Because of its reliance on reason, the Scholastic Movement would evolve into the Enlightenment, adding scientific observation and experimentation along the way. In this way, St. Thomas Aquinas, John Locke, Galileo, and Rene Descartes contributed to the Scholastic School. In reaction, the Humanists used observation to study human nature and inspired some of the most significant figures leading up to the Renaissance, such as Dante, Petrarch and Boccaccio. During the Renaissance itself, the Humanists were dominated by such figures and Leonardo da Vinci, Michelangelo, Vico and Machiavelli.
As I demonstrate in the second edition of my text, links to the Romantic Movement were varied. They start with the sturm und drang (storm and stress) thread in German writing that produced Goethe, Schilling and Schiller. Such English Romantics as Wordsworth and Coleridge experienced this movement when they travel in Germany and hiked its mountains. The movement then spread across Europe to Russia, influencing the works of Pushkin and Tolstoy.
Another link was the evolution of several important thinkers who abandoned the Enlightenment for Romantic thinking. Jean-Jacques Rousseau argued that humans should return to nature, where they were uncorrupted by civilization, and that rulers should serve the people and not the other way around. We have seen how David Hume believed that the passions rule humanity. Edmund Burke, the father of conservatism, argued that the cultivation of taste was achieved by embracing the beautiful within nature. The sublime, which overwhelms its audience, could be achieved by painting word pictures of dramatic events in nature. Religion was the foundation of an organic state.
Thus, what started as simple exploration of the rhetorical theory of the Romantics became a long retrieval of the past. The next step in my quest was to examine leading exemplars of Romanticism. In the musical realm, I begin with Beethoven’s development of Romantic music and move into Wagner’s radical transformation of it, whilst also reviewing Brahms’s synthesis with the classical past. With regard to painting, I focus on Turner’s use of light and Constable’s portraits of nature. The studies of the great Romantic orators include Fox and Robespierre. These case studies lead into a careful examination of the rhetorical theories of Hugh Blair and Thomas De Quincy, who show us how to create the beautiful and the sublime in public address.
The final step in the journey was to incorporate effective rhetorical strategies into a Neo-Romantic theory for our own time. And so, I explore Walter Fisher’s narrative theory based on his assumption that humans are story tellers. I incorporate such existentialists as Søren Kierkegaard and Martin Heidegger to move us from the unexamined, reactive life to a meditative, transcendent and meaningful existence. I conclude with my own explorations of how spirituality enhances charisma.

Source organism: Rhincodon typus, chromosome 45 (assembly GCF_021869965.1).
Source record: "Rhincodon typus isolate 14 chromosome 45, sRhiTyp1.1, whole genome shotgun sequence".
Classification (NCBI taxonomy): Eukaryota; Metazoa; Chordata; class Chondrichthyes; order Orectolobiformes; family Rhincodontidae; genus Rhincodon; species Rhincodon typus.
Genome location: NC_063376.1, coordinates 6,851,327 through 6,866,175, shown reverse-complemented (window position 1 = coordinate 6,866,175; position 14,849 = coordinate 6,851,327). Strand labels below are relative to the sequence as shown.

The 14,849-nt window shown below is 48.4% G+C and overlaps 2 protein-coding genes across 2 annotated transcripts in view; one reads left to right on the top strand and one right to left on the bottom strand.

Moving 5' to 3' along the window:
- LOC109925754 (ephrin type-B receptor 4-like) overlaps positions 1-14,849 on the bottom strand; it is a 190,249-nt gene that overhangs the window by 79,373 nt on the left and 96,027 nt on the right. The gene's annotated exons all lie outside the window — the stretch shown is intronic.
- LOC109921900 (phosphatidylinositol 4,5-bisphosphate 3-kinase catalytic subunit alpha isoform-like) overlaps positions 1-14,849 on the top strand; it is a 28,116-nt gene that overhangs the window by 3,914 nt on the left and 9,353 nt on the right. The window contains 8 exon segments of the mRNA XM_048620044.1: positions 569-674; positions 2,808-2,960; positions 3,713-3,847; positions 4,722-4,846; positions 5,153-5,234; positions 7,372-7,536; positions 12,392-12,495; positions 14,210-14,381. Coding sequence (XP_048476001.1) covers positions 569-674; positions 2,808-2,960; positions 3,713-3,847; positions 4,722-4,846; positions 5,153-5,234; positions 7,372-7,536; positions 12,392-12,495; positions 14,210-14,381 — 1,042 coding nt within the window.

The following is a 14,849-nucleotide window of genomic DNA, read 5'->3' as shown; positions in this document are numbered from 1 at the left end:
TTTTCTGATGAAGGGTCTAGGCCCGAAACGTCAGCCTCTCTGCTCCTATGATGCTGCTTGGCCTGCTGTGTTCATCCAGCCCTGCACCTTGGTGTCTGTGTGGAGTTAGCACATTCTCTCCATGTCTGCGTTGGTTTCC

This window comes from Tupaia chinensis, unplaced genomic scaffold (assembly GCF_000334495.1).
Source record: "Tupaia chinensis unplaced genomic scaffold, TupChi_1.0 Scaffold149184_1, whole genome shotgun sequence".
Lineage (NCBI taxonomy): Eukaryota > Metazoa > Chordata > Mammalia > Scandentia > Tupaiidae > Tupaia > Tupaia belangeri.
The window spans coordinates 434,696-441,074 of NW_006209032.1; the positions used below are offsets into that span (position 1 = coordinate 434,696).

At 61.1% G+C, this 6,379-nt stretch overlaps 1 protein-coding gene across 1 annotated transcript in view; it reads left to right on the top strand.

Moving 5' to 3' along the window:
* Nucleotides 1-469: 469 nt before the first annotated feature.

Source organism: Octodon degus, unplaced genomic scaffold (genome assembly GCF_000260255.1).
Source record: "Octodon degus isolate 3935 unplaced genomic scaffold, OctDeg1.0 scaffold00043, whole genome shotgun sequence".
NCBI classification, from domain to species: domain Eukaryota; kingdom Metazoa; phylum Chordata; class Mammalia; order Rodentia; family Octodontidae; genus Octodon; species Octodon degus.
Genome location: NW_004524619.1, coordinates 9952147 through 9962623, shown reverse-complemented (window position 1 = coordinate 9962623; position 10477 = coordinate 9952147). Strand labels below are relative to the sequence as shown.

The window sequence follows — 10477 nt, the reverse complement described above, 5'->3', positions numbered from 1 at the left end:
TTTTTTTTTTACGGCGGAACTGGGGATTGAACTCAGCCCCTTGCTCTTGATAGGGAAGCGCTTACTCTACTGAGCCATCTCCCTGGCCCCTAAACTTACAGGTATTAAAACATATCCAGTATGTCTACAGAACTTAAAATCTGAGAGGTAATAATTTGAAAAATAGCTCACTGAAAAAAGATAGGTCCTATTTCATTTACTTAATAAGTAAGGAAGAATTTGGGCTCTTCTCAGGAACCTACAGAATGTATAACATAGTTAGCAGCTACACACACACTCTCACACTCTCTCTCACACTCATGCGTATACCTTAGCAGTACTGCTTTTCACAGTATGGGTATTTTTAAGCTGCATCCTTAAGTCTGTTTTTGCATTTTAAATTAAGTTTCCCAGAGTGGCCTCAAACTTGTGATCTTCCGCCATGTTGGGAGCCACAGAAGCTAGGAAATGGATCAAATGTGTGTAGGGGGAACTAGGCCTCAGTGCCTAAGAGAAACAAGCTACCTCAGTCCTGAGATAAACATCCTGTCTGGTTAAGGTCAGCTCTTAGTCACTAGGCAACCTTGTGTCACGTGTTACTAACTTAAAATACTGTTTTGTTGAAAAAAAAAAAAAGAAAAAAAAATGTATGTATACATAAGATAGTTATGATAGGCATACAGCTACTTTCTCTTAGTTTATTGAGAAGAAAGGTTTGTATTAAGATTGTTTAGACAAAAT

In this second edition of the book, I try to demonstrate that we owe a great debt to the past and that it can help us preserve the present for future generations. We can achieve that goal by turning to a Neo-Romantic rhetoric to make a better case to the public and the powers that be.
Dr Craig R. Smith has won the Ehninger Award for contributions to rhetorical theory and the Gronbeck Award for political communication, both from the National Communication Association, USA. He has won that organization’s Robert O’Neil Award three times for scholarly papers on freedom of expression. After completing a PhD at Pennsylvania State University, Dr Smith taught at San Diego State University, the University of Virginia, and the University of Alabama Birmingham, where he founded the Communication Studies Department. He also served as a full-time speechwriter for President Gerald Ford, as a consulting writer to George H. W. Bush, and as a consultant to CBS News for convention, election, and inaugural coverage. He served as founding President of the Freedom of Expression Foundation in Washington, DC from 1983 to 1988, before becoming a Full Professor at California State University, Long Beach, until he retired in 2015. He has published 23 books and over 65 scholarly articles.
Romanticism, Rhetoric and the Search for the Sublime, 2nd Edition: A Neo-Romantic Theory is available now at a 25% discount. Enter code PROMO25 to redeem.